It+looked+like+the+2016-17+Bulls+would+finally+be+Jimmy+Butler%27s+team%2C+but+then+the+Bulls+signed+Rajon+Rondo+and+Dwyane+Wade.+This+could+work+out+really%2C+but+it+definitely+doesn%27t+look+like+a+surefire+recipe+for+success.

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It looked like the 2016-17 Bulls would finally be Jimmy Butler's team, but then the Bulls signed Rajon Rondo and Dwyane Wade. This could work out really, but it definitely doesn't look like a surefire recipe for success.

The Superteam Trainwreck Enigma Known as the Chicago Bulls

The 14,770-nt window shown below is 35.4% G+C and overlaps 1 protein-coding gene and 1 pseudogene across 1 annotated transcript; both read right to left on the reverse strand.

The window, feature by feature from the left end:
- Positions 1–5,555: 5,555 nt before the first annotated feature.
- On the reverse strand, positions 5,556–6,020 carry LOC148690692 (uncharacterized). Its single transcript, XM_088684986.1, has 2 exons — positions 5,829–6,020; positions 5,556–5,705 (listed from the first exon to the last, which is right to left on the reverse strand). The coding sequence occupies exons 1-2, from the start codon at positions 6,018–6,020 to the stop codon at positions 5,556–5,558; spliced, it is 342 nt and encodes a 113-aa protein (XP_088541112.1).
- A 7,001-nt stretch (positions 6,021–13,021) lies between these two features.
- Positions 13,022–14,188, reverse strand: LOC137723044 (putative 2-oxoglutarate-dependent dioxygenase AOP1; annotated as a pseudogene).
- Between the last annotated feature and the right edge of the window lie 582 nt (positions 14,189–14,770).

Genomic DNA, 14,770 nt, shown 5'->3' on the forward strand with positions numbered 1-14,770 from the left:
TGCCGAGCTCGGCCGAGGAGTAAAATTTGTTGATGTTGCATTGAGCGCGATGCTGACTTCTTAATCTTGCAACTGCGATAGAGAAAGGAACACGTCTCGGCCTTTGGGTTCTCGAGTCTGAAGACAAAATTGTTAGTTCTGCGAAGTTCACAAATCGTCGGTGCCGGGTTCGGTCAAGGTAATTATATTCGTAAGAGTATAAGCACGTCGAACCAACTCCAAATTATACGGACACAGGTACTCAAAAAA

The average NBA team made 698 three’s last season. Ten years ago the average was 470. Most of the league is rapidly shifting to the three point line, except for the Bulls. In the offseason, they signed Dwyane Wade and Rajon Rondo. Two players who have had great, successful careers, but two players who are past their prime and who have skillsets specializing in the mid range and closer. Wade only shoots .284% from downtown. Rondo, who has fared a little better in recent seasons, has a career 3pt% of .289. Wade and Rondo could have a difficult time coexisting as it is, but throw in Jimmy Butler, who is by no means a shooting specialist, and Robin Lopez, a center with no shooting range whatsoever, and you have one heck of a congested offense. There’s no denying the talent. Butler has become one of the premier two-way players in the league, Rondo has arguably the best passing vision in the league, and Wade is one of the best shooting guards in the league, but talent doesn’t always equate to wins.

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